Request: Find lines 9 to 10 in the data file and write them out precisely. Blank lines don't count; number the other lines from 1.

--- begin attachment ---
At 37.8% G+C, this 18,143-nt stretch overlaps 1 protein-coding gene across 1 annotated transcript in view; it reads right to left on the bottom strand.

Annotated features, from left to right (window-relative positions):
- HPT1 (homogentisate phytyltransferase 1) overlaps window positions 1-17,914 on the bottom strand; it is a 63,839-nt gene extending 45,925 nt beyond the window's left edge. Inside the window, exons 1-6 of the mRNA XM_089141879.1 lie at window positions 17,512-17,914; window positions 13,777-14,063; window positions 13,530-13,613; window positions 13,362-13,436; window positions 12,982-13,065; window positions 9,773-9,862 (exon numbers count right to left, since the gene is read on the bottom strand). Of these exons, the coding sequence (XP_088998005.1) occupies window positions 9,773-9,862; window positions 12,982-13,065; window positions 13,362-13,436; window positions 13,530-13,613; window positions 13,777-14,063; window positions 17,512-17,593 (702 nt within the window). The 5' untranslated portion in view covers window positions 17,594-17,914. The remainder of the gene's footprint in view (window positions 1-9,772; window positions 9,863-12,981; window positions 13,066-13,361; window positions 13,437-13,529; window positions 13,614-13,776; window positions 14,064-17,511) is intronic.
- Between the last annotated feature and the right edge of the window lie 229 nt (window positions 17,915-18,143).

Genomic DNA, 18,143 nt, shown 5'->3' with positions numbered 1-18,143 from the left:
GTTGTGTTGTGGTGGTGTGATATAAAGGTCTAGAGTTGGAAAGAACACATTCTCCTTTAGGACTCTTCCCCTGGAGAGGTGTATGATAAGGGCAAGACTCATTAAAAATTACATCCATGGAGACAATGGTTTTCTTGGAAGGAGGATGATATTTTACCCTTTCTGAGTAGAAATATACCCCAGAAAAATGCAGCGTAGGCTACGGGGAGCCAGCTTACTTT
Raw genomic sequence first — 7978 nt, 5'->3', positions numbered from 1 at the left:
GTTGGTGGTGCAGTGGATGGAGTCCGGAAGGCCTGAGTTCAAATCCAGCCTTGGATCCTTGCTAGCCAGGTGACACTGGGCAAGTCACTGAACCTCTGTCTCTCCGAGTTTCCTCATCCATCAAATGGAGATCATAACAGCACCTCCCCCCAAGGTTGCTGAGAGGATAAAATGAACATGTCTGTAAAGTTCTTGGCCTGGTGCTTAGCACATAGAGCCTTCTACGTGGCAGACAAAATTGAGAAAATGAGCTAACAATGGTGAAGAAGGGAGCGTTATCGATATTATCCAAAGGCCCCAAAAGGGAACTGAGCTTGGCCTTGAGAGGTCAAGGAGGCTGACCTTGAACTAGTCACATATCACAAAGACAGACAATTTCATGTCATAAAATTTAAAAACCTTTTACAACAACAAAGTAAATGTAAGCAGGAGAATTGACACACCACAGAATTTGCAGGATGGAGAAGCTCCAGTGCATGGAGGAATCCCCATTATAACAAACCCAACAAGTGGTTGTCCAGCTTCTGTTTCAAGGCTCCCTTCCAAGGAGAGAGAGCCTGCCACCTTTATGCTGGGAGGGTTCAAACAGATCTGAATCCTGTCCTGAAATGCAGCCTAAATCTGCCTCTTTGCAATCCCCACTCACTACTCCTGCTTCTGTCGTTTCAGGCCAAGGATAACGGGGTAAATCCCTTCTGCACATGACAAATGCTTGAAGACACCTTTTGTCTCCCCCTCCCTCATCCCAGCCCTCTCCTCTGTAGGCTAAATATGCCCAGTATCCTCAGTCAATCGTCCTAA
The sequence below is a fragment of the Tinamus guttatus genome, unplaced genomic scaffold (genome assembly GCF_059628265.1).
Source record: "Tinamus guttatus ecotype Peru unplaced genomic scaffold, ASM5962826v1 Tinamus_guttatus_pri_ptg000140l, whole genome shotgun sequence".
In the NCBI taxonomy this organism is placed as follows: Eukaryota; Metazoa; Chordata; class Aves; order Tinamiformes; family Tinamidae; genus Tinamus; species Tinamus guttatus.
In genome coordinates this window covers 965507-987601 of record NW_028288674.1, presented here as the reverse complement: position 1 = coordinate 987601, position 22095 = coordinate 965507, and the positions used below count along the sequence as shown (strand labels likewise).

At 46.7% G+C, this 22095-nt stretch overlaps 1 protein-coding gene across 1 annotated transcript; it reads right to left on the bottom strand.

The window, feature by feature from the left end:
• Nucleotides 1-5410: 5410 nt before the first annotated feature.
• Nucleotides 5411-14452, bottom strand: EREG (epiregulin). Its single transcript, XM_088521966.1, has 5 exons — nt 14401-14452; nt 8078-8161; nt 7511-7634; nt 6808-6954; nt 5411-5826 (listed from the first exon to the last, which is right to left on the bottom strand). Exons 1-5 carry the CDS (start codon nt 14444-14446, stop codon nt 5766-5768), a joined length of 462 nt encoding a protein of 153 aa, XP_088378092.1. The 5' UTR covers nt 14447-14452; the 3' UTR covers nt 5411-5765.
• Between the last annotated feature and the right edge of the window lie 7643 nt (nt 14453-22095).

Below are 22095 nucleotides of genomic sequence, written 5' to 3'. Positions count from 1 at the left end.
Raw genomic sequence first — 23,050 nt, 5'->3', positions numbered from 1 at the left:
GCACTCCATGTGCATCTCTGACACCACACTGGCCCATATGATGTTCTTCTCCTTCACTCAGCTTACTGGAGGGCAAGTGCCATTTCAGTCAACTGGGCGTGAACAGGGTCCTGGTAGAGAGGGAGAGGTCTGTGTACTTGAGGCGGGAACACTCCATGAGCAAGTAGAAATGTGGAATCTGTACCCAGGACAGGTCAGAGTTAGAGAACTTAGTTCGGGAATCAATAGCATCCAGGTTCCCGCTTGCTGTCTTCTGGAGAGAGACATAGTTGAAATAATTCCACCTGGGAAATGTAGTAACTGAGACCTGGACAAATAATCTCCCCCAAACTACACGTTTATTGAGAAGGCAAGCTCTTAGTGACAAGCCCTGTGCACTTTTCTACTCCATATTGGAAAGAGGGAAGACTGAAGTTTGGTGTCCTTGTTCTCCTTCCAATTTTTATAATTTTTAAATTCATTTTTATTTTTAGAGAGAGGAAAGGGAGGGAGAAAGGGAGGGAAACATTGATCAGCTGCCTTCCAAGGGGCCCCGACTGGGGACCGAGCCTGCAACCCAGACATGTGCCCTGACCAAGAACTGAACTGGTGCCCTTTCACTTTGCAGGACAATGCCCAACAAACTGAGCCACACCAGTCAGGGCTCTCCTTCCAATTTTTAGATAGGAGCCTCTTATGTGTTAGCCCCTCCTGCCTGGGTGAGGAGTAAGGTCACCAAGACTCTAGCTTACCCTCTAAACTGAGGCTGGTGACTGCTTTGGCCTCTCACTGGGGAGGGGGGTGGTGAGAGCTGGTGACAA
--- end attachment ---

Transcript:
The sequence below is a fragment of the Tinamus guttatus genome, unplaced genomic scaffold (genome assembly GCF_059628265.1).
Source record: "Tinamus guttatus ecotype Peru unplaced genomic scaffold, ASM5962826v1 Tinamus_guttatus_pri_ptg000140l, whole genome shotgun sequence".